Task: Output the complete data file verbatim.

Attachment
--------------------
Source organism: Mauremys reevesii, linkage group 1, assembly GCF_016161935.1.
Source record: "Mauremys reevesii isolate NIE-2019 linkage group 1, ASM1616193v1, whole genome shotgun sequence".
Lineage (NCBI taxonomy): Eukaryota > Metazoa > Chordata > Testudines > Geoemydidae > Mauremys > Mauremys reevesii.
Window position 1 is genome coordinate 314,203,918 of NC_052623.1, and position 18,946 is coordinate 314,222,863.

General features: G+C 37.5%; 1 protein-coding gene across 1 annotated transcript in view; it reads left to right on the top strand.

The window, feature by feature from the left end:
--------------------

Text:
Source organism: Mauremys reevesii, linkage group 1, assembly GCF_016161935.1.
Source record: "Mauremys reevesii isolate NIE-2019 linkage group 1, ASM1616193v1, whole genome shotgun sequence".
Lineage (NCBI taxonomy): Eukaryota > Metazoa > Chordata > Testudines > Geoemydidae > Mauremys > Mauremys reevesii.
Window position 1 is genome coordinate 314,203,918 of NC_052623.1, and position 18,946 is coordinate 314,222,863.

General features: G+C 37.5%; 1 protein-coding gene across 1 annotated transcript in view; it reads left to right on the top strand.

The window, feature by feature from the left end: